Richard Aldrich is a leading cyber-security and technology expert, award-winning spy writer and presenter. He is Professor of International Security at the University of Warwick and helps to lead the Warwick Cyber Security Global Research Priority. He has been involved in major European projects including H2020 DigiGen and the Jean Monnet Cyberdiplomacy programme.
Richard’s field of expertise, the future of cyber-security, AI and Big Data, is one of the most pressing current issues. His most recent research has focused on ‘Project Spaceman’, an examination of pioneering British efforts in computer security. He is the author of many books, including GCHQ: The Uncensored Story of Britain’s Most Secret Intelligence Agency (2019) and The Black Door: Spies, Secret Intelligence and British Prime Ministers (2016). He is currently completing a study of Cybersecurity and Digital Politics for Oxford University Press.
He is an experienced broadcaster and public speaker, appearing on The One Show, Newsnight, the Today Programme and Nightwaves. Most recently he has appeared in ITV’s Secrets of the Spies and Alice Roberts’ C4 Fortress Britain series (2023). He has also featured in several Timewatch, Discovery, ZDF and PBS documentaries. He enjoys literary festivals and has been a regular at Edinburgh and Cheltenham. Richard has assisted with national museum exhibitions related to intelligence, science and technology.
Praise for GCHQ:
‘An outstanding analyst and historian of intelligence … An important book’ — Max Hasting, Sunday Times
‘An Intriguing history of covert surveillance’ — Daily Telegraph
‘Superlative history’ — Literary Review
‘Skilfully weaves together the personal, political, military and technological dimensions of electronic espionage’ — Economist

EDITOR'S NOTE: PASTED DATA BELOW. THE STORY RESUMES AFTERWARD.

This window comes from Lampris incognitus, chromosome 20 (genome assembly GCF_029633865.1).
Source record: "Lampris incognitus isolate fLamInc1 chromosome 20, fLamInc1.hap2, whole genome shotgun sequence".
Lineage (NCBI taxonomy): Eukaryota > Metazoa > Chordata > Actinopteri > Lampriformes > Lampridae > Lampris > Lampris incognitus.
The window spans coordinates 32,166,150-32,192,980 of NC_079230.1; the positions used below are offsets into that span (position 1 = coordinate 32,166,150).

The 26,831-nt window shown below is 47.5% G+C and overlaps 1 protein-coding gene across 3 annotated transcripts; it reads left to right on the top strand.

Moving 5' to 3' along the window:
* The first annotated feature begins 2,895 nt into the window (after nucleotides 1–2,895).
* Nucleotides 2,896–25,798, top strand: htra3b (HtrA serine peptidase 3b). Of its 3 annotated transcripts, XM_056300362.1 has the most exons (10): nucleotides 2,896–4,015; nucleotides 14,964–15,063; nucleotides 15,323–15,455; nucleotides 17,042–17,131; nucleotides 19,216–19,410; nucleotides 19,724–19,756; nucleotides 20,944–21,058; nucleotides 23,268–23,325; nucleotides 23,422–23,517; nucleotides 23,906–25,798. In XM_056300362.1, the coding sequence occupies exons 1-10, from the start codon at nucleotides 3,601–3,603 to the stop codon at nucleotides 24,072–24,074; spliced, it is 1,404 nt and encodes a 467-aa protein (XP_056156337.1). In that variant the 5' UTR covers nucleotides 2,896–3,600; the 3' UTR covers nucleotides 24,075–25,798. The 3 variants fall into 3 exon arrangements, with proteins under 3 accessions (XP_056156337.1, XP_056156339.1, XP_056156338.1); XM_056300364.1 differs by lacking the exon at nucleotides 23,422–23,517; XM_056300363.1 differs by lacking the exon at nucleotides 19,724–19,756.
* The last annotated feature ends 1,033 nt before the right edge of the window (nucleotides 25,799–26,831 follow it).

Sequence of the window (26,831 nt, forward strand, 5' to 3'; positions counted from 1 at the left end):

AI and Europe: Europe is far behind North America and Asia on AI. Its internal investment is a third of what is being spent in Asia and less than a quarter of that in North America. Yet the EU is a regulatory superpower and will have disproportionate effects on this market. Good global frameworks lower transaction costs and increase the possibility of trustworthy AI. In the past technical experts hailing from geopolitical rivals, readily collaborated on standards. Now governments are much less willing to collaborate on conventions as they play games of global cyber-power. The European Union is likely to introduce the first, most stringent, and most comprehensive AI regulatory regimes of the world’s major jurisdictions. It will have first mover advantage and will diffuse this globally, producing a so-called “Brussels Effect”. What will this look like? What are the opportunities for business? What are the problems?
The End of Secrecy: One of the most dramatic changes of recent times has been a decline of confidentiality, especially around business and government. Information is everywhere but secrecy is in short supply. While the ethical aspects of ‘whistle-blowing’ have received attention, few have attempted to explain the technical dynamics underpinning the growing climate of exposure. This has much to do with the changing structure of information and ‘big data’. Moreover, many tech providers are at best agnostic about ‘security’ and the Internet itself provides the perfect medium for the anonymous degradation of secrets. Because the main driver is technology, Richard Aldrich suggests this trend is likely to accelerate, presenting managers with one of their biggest future challenges. But what are the solutions? Paradoxically, in an era when the Internet seems ubiquitous, the top spies now look to a mixture of analogue and manual systems – this offers a solution – but at what cost?
Who owns cyber-power? Governments frequently talk of ‘cyber-power’ and national strategy reviews use the word on almost every page. Yet most of our critical national infrastructure is in private hands and the last decade has seen marked differences between government and the private sector on many issues from privacy regulation to supply chains. The new ‘whole of society’ approach to cyber-power requires complex partnerships between government, major corporations, SMEs, universities and even citizens, but also offers remarkable new opportunities for business. How will this landscape change and what can we learn from the innovative partnerships between corporations and the most advanced national security agencies across Europe and North America?